9 ways to make the most of your Android device

Your Android device is a mighty computer -- so isn't it time you start tapping into its PC-like powers?

When you stop and think about it, the word "smartphone" is starting to sound a little stale.

Sure, these pocket-size gadgets we tote around are capable of making calls -- but for most of us, that's become a secondary feature compared to the range of data-centric functions the devices enable. In reality, we're carrying tiny, capable computers that also happen to work as phones.

Android devices in particular offer advanced functionality when it comes to the computer-level task of managing and manipulating files. The Android operating system allows you to perform all sorts of PC-like tasks, from dragging and dropping files between your phone and computer to plugging a USB drive directly into your device and accessing its contents. Between what Android offers out of the box and the features that third-party apps add to the equation, that shiny little slab in your pocket packs serious productivity potential.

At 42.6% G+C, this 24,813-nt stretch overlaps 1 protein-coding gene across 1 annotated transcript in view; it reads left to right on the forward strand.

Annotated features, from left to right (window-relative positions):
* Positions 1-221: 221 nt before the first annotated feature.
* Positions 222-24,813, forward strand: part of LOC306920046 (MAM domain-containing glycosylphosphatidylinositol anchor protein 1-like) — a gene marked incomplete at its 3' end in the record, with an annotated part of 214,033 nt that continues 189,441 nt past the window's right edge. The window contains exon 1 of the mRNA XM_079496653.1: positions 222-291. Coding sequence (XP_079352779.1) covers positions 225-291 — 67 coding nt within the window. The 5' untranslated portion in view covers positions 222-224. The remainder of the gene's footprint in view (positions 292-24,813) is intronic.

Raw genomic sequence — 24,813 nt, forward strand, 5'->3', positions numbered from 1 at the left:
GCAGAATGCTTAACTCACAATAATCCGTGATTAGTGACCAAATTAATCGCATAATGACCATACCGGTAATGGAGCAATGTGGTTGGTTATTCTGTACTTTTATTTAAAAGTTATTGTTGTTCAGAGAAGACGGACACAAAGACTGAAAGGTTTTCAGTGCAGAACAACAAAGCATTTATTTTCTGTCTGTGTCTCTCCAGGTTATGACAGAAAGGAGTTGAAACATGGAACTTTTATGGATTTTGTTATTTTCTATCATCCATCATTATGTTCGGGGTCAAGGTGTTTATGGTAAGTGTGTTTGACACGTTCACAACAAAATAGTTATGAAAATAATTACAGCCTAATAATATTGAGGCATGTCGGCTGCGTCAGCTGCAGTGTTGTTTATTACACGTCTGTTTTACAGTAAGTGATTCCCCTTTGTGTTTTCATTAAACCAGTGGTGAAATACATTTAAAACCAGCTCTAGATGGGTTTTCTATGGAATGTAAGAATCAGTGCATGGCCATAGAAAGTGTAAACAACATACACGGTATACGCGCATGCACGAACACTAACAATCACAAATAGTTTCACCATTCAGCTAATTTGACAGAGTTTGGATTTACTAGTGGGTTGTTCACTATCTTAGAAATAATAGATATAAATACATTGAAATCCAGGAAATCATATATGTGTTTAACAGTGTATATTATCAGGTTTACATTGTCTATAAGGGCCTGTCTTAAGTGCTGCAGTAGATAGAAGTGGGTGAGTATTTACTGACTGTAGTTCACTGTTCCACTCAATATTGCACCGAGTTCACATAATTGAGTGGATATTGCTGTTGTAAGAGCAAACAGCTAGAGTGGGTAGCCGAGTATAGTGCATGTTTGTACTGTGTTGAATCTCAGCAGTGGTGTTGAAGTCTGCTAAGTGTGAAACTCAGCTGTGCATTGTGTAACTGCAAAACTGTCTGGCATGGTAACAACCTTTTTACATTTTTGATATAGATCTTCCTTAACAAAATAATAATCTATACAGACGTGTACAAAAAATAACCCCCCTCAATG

Here are nine ways to tap into it and take your Android experience to the next level.

1. Use your Android device like an external hard drive

Unlike that other popular mobile platform, devices running Android can function like any other form of external storage: Simply plug your Android phone into your computer, and it'll show up in the system as an external drive. You can browse through its folders and copy, delete, or drag and drop files as needed.

(Somewhat ironically, this process "just works" with Windows PCs. On Macs, you'll need to download and install a special Android File Transfer program for the phone to be accessible.)

The folders you'll likely want to focus on are DCIM, where camera images are stored; Download, where content downloaded to the device is typically saved; Movies and Music, which are self-explanatory; Ringtones and Notifications, which hold any custom sound files for those respective purposes; and Pictures, which contains a folder of any screenshots you've captured on your device.

You'll also see a slew of folders specific to various apps you've installed.

2. Transfer files wirelessly between your Android device and your computer